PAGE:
Catholic Author Urges Flexibility On Abortion
More than one in four Americans are Roman Catholic, and as one of the most important US elections in decades approaches, many assume that those 60 million plus Americans are going to stick to a fairly narrow political agenda, based on opposition to abortion and gay marriage. Not so, says Portland-based author and practicing Catholic Chris Korzen, who argues the Catholic faith has more flexibility than you may think. Korzen is co-author of "A Nation For All: How The Catholic Vision for the Common Good Can Save American from the Politics of Division." He's also director of Catholics United - a non-partisan, online advocacy group dedicated to promoting social justice. MPBN's Tom Porter asked Korzen what inspired him to write the book.

Confirmation hearing turned toast to Ryan Low

Allen tours state to tout economic plan

Collins gossips about Edwards on radio show

Ellsworth American
Maybe the Answer Is Blowing in the Wind
NORTHPORT — Willie Sutton had a very good reason for robbing banks.

In Winter Harbor Wind Turbine’s Effect Has Been Electrifying
WINTER HARBOR — A once-controversial wind turbine is now humming away with the help of the shoreline breezes along Schoodic Point.

Cheap Firewood Program Is Too Popular
AUGUSTA — A program that allows Mainers to cut wood on state land for $25 a cord, which in recent years has had three or four dozen participants, is now attracting 10 times that many applicants.

The Nuclear Option
Several of Maine’s past and present political leaders are quick to say that the state must consider a variety of energy options as it faces the most serious challenge in its nearly 200-year history. But they are just as quick to reject any notion that nuclear energy might be a part of the mix. Among five politicos interviewed for the “Re-energizing Maine” series that began in last week’s issue of The Ellsworth American, only State Sen. Dennis Damon (D-Hancock County) showed an open mind where nuclear power is concerned. “There are those who have quickly dismissed nuclear power as not being appropriate for Maine, but I’m not among them,” said Damon. “I think nuclear power does have a role and that it ought not be off the table. It ought to be talked about as a serious way to fill some of Maine’s power needs and not just dismissed hysterically.”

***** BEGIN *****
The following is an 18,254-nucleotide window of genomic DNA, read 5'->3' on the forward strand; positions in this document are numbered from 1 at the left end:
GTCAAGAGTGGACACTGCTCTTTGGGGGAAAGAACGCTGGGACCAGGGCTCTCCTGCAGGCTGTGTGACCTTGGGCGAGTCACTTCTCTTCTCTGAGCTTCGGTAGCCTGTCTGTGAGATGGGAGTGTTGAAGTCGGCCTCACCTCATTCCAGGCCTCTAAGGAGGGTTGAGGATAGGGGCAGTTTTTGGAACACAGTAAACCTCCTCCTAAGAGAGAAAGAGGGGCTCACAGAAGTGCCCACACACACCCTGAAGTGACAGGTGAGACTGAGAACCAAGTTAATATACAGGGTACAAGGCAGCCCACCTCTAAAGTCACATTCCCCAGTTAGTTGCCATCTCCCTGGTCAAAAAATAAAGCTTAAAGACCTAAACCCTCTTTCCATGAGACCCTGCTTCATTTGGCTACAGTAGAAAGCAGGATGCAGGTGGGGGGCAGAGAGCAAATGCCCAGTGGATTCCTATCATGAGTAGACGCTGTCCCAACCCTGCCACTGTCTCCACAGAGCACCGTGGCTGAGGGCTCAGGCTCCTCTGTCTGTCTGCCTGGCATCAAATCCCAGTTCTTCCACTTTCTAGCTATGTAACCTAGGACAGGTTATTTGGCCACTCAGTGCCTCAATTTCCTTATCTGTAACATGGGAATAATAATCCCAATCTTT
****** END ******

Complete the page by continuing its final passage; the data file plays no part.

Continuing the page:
Weeklies Are Holding Their Own
Weekly newspapers have been living by their wits for years while providing the kinds of information their readers want and have come to expect.
The doom-and-gloom that surrounds daily newspapers these days — most especially a group of Maine dailies — might lead many observers to believe that the very survival of the newspaper as an institution is at risk. Last week, the president of Blethen Maine Newspapers, which publishes the Portland Press Herald/Maine Sunday Telegram, the Kennebec Journal in Augusta and the Morning Sentinel in Waterville, was reported as saying in a court document that severe financial problems facing the parent company could force a shutdown of those newspapers. And indeed, daily newspapers across the country have been struggling with increased production costs and from circulation and advertising revenue declines.